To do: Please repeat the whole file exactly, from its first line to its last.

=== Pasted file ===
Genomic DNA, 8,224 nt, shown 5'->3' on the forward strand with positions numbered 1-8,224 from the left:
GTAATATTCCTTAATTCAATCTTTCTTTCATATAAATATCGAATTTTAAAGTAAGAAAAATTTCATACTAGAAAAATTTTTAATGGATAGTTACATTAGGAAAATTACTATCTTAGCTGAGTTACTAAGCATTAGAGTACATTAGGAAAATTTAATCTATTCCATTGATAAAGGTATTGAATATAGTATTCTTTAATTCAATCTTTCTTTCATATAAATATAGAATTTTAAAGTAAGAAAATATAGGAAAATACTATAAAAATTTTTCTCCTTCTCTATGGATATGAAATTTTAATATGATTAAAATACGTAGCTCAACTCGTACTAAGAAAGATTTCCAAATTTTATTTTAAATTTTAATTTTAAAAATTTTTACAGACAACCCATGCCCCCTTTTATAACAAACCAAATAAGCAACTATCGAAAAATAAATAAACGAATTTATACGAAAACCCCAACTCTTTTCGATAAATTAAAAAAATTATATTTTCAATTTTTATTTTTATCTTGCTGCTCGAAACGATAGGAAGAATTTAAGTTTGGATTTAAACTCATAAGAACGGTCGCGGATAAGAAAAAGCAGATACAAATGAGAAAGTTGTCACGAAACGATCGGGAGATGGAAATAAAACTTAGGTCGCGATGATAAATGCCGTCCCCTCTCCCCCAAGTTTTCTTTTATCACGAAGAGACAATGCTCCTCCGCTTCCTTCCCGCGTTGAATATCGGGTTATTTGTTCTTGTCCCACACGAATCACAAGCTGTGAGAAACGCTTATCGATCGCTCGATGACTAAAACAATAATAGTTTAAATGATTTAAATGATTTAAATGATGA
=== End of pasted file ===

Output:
Genomic DNA, 8,224 nt, shown 5'->3' on the forward strand with positions numbered 1-8,224 from the left:
GTAATATTCCTTAATTCAATCTTTCTTTCATATAAATATCGAATTTTAAAGTAAGAAAAATTTCATACTAGAAAAATTTTTAATGGATAGTTACATTAGGAAAATTACTATCTTAGCTGAGTTACTAAGCATTAGAGTACATTAGGAAAATTTAATCTATTCCATTGATAAAGGTATTGAATATAGTATTCTTTAATTCAATCTTTCTTTCATATAAATATAGAATTTTAAAGTAAGAAAATATAGGAAAATACTATAAAAATTTTTCTCCTTCTCTATGGATATGAAATTTTAATATGATTAAAATACGTAGCTCAACTCGTACTAAGAAAGATTTCCAAATTTTATTTTAAATTTTAATTTTAAAAATTTTTACAGACAACCCATGCCCCCTTTTATAACAAACCAAATAAGCAACTATCGAAAAATAAATAAACGAATTTATACGAAAACCCCAACTCTTTTCGATAAATTAAAAAAATTATATTTTCAATTTTTATTTTTATCTTGCTGCTCGAAACGATAGGAAGAATTTAAGTTTGGATTTAAACTCATAAGAACGGTCGCGGATAAGAAAAAGCAGATACAAATGAGAAAGTTGTCACGAAACGATCGGGAGATGGAAATAAAACTTAGGTCGCGATGATAAATGCCGTCCCCTCTCCCCCAAGTTTTCTTTTATCACGAAGAGACAATGCTCCTCCGCTTCCTTCCCGCGTTGAATATCGGGTTATTTGTTCTTGTCCCACACGAATCACAAGCTGTGAGAAACGCTTATCGATCGCTCGATGACTAAAACAATAATAGTTTAAATGATTTAAATGATTTAAATGATGA